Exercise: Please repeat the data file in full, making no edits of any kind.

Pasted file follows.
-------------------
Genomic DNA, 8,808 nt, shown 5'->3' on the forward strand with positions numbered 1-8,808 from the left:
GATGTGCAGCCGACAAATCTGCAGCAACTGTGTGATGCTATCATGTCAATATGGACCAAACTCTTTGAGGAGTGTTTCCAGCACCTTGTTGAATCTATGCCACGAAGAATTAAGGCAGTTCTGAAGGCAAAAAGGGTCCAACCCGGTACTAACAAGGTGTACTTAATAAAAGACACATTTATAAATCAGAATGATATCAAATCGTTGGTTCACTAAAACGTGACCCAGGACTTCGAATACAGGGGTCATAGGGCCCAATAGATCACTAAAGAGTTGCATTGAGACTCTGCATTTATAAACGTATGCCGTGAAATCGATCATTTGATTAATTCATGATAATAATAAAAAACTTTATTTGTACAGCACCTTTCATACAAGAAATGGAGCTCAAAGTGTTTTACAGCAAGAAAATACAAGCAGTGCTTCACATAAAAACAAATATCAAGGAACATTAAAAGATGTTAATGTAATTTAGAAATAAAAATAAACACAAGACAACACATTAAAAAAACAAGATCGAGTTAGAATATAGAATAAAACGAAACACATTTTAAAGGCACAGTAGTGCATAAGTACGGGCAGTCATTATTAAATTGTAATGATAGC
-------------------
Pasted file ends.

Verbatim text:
Genomic DNA, 8,808 nt, shown 5'->3' on the forward strand with positions numbered 1-8,808 from the left:
GATGTGCAGCCGACAAATCTGCAGCAACTGTGTGATGCTATCATGTCAATATGGACCAAACTCTTTGAGGAGTGTTTCCAGCACCTTGTTGAATCTATGCCACGAAGAATTAAGGCAGTTCTGAAGGCAAAAAGGGTCCAACCCGGTACTAACAAGGTGTACTTAATAAAAGACACATTTATAAATCAGAATGATATCAAATCGTTGGTTCACTAAAACGTGACCCAGGACTTCGAATACAGGGGTCATAGGGCCCAATAGATCACTAAAGAGTTGCATTGAGACTCTGCATTTATAAACGTATGCCGTGAAATCGATCATTTGATTAATTCATGATAATAATAAAAAACTTTATTTGTACAGCACCTTTCATACAAGAAATGGAGCTCAAAGTGTTTTACAGCAAGAAAATACAAGCAGTGCTTCACATAAAAACAAATATCAAGGAACATTAAAAGATGTTAATGTAATTTAGAAATAAAAATAAACACAAGACAACACATTAAAAAAACAAGATCGAGTTAGAATATAGAATAAAACGAAACACATTTTAAAGGCACAGTAGTGCATAAGTACGGGCAGTCATTATTAAATTGTAATGATAGC